Over the last few years – ever since I began blogging regularly, really – I’ve been working on improving my photography skills, both in the taking of the pictures, and the processing of them later.
On the one hand, I think that you should be able to get a fantastic shot straight out of the camera without ever firing up Photoshop, Paint Shop Pro, or the multitude of other image-editing software out there.
But on the other hand, maybe you can’t. (Or maybe you can, if you’re a better picture-taker than I am.) At this point in my evolution at least, it can’t be denied how much a little tweaking can bring life to an otherwise ho-hum image:
Isn’t that a little better? I used Paint Shop Pro X2 to add some warmth to the colors and increase the saturation of the reds. I also applied an unsharp mask to better define the water droplets, and used the burn tool to darken the background a touch. (Increasing saturation by color, using unsharp mask, and the burn tool were all ideas I picked up from The Pioneer Woman.)
I wonder, if I were a more advanced photographer, and I knew how to manipulate all of the settings on my camera in the proper way, could I have gotten my photo to look this way without any editing after the fact? And if not, then is this photo really an accurate representation of what I saw? Or did my eyes really see the less crisp, less vibrant version that my camera did in the first photo?
Do real photographers do a lot of post-picture-taking processing, or are their shots fabulous from the start? Any real photographers care to comment?
I have a book that I plan to spend some time with this weekend, called How to Photograph Absolutely Everything. I enjoyed it last year when I picked it up from the library, but I now have my own copy, and I am eager to learn! The better my photos are SOOC, the less I have to mess around with them in software later.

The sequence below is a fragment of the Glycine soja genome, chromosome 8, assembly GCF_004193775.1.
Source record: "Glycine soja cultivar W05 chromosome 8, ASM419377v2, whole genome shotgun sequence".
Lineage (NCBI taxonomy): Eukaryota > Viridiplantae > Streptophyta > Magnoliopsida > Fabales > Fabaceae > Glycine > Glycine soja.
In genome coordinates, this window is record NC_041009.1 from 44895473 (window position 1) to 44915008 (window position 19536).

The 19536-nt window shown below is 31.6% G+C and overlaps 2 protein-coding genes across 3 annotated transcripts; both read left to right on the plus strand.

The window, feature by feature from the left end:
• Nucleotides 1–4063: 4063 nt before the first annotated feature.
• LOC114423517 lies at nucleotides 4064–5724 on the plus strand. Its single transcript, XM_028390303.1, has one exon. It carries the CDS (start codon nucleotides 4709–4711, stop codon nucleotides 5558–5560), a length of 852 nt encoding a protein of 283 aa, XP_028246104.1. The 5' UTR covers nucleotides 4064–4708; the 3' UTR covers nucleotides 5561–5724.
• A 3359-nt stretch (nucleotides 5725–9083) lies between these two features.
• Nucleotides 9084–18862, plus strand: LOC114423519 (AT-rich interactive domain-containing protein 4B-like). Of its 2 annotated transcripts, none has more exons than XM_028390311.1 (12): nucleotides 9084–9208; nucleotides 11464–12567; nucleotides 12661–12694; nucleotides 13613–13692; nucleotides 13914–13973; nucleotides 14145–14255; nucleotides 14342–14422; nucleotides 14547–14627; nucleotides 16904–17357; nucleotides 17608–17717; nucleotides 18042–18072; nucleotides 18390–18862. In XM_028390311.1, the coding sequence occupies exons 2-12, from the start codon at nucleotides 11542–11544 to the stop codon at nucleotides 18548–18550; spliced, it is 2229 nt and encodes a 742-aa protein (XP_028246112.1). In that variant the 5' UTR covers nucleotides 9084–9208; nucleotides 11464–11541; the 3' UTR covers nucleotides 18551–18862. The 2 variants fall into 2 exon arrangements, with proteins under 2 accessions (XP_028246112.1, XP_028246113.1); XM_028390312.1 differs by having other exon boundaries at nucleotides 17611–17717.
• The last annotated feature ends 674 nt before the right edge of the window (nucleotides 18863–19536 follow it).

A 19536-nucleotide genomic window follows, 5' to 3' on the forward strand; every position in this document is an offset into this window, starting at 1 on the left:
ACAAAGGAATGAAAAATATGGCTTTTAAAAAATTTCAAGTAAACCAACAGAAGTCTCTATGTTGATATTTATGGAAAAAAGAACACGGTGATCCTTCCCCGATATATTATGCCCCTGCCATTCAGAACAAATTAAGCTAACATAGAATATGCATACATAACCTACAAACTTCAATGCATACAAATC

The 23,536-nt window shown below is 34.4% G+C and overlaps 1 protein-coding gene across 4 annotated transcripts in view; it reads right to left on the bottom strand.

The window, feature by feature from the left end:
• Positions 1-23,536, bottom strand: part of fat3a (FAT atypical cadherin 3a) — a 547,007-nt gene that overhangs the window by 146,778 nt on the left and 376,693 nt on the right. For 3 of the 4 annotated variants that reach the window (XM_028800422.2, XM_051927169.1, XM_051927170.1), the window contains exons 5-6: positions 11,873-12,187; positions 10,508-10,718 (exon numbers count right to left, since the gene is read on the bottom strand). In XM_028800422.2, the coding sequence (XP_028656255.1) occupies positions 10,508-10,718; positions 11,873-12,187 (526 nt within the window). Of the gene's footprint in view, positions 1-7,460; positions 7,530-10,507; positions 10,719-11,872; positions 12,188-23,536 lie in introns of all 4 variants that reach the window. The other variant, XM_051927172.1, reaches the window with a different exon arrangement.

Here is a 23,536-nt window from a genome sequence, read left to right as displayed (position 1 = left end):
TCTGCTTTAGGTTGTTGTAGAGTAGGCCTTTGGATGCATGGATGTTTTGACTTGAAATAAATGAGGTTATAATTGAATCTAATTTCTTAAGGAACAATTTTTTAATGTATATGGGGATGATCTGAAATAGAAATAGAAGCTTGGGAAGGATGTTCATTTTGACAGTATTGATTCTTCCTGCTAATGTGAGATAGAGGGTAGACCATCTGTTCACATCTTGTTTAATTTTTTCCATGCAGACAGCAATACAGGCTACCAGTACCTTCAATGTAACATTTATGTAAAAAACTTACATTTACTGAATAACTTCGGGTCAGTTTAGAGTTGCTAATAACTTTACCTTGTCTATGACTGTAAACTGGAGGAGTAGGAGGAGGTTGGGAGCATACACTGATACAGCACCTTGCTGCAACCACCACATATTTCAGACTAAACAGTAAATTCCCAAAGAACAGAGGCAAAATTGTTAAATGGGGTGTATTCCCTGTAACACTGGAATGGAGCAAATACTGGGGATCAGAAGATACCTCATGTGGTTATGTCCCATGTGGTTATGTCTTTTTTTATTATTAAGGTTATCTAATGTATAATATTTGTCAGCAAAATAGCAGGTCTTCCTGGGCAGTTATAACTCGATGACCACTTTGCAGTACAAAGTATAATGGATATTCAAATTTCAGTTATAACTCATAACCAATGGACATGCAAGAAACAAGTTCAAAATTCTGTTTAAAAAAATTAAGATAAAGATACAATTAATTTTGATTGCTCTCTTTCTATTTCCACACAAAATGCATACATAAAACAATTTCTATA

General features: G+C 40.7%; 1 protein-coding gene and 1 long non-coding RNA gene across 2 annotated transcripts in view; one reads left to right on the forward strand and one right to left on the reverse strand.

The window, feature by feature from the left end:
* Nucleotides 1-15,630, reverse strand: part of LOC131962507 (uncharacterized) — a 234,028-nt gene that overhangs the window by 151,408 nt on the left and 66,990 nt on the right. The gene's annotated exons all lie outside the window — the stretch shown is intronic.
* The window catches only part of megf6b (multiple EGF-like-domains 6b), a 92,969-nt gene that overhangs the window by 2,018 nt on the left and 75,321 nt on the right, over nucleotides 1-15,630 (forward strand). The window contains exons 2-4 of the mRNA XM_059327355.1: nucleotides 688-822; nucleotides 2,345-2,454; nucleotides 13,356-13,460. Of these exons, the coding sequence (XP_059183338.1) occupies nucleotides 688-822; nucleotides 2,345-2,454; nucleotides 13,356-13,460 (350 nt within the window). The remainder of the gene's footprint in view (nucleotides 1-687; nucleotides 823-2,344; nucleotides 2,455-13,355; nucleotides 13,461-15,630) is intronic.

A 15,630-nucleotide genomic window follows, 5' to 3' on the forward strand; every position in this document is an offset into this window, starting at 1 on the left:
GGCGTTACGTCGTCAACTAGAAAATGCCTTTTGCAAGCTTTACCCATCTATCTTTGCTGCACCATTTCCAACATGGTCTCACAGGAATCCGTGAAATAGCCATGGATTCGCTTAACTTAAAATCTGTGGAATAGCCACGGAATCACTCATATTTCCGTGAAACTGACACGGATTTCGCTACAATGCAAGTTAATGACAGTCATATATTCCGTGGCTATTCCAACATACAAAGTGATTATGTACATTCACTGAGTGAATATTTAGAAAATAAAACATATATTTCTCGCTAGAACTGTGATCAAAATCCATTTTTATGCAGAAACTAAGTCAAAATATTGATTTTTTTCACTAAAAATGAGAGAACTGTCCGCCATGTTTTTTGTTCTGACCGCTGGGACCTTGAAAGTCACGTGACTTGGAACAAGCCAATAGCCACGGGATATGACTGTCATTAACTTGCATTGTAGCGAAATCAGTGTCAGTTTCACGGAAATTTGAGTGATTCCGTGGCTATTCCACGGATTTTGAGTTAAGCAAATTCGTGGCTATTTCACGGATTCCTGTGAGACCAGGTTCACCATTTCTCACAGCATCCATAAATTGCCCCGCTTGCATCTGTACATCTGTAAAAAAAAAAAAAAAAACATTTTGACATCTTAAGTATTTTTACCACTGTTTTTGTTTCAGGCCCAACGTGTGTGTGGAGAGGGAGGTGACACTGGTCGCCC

Unless, of course, I am looking to give them some special effects…
Like these two, both of which started with the punched-up image above and were edited from there. (Click on the photos for a better look – they are more impressive enlarged.) The one on the left was achieved by playing with the curves in PSP. The one on the right was uploaded to Picnik, and cross-processing was applied. Neither one of these looks really comes across as natural. They seem more like they were taken in 1972 and then left in a drawer somewhere to fade. I really love that effect.
I’m still working on a foolproof method for duplicating these looks – I seem to try something different every time – but there is a lot of inspiration out there on flickr. Some of my favorite contacts who use that faded vintage effect beautifully are Tracy (pricklypearbloom) and Kristen (mainemomma). You should check out their photostreams if you are not familiar with them. The Shutter Sisters flickr pool is also brimming with some fabulous shots.
I’d love to talk “photo processing” with you, if any of you have favorite software, effects, or tips you’d like to share!